Honestly, I think your best option would be to not go. It sounds more like a revival meeting than a family reunion. It also sounds like both you and your wife are now at a point where it will be impossible for it to not be incredibly awkward and uncomfortable for everyone - not just yourselves. Unless you're really consummate actors, there comes a point where you just can't lie convincingly anymore. If you can't get on board with the religious fervor, the rest of your family will probably end up offended and insulted. True believers are very seldom accepting of religious neutrality. Would it be possible for you to plan another trip to visit with your grandparents separately from the family reunion?

“So, how is your walk with Jesus going?”

Answer "Presently satisfactory" and leave it at that. For them to judge what that means.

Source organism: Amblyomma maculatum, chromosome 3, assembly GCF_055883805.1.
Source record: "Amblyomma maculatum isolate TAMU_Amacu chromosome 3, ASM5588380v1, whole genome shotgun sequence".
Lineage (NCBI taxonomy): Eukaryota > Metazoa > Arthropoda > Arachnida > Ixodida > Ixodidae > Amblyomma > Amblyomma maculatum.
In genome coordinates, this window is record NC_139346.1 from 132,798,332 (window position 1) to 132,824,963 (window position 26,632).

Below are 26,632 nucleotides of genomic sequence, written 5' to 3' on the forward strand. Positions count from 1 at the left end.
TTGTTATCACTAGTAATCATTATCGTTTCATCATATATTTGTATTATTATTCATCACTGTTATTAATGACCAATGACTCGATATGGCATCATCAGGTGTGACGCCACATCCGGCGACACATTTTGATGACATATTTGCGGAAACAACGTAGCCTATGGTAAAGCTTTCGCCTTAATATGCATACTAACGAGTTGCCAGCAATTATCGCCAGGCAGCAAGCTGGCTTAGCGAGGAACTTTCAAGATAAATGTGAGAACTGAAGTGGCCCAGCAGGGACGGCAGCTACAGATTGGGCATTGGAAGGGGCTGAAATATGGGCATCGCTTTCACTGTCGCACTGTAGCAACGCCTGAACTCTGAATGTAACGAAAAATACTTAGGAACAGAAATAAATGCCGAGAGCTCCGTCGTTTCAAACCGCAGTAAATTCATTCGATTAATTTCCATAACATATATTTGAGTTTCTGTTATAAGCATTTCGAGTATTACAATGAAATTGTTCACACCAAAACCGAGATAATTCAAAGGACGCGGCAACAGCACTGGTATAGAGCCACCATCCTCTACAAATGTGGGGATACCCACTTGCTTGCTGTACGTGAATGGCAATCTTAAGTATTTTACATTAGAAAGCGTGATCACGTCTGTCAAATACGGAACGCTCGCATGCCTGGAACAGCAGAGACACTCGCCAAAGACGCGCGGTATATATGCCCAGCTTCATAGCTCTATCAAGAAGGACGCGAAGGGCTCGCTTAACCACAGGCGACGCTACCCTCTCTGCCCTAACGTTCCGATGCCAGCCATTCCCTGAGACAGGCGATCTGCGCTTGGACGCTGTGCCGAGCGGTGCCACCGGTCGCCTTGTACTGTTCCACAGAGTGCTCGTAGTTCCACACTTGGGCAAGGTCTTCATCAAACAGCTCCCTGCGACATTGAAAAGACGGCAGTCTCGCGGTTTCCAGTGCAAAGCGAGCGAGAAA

You are going to need at sometime to come to an understanding with the family but you can do that when your ready.

Families love each other FOR WHO THEY ARE and stick together for no other reason.

A Christian's piety is no excuse for judgementalism.  A Christian follows Jesus and Jesus tell us that judgement is God's alone.  Coming "from the kindest place" in one's heart is merely a cover for being rude.

Adults are no longer "dependent" family members.  Jesus himself, in Matthew 19:5, pointed out that "A man will leave his father and mother and be united to his wife, and the two will become one flesh".  If you remind your relatives of this verse, perhaps they'll feel more compelled to respect your (you AND your wife) independence from them.
I like this.

I'd just reply, "In unexpected directions."  Or, "It's personal."  You can still hang with your family without alarming everyone with the fact that you're hellbound.


And I agree with Atheist Exile: rude is rude, no matter how much you try to dress it up with faith.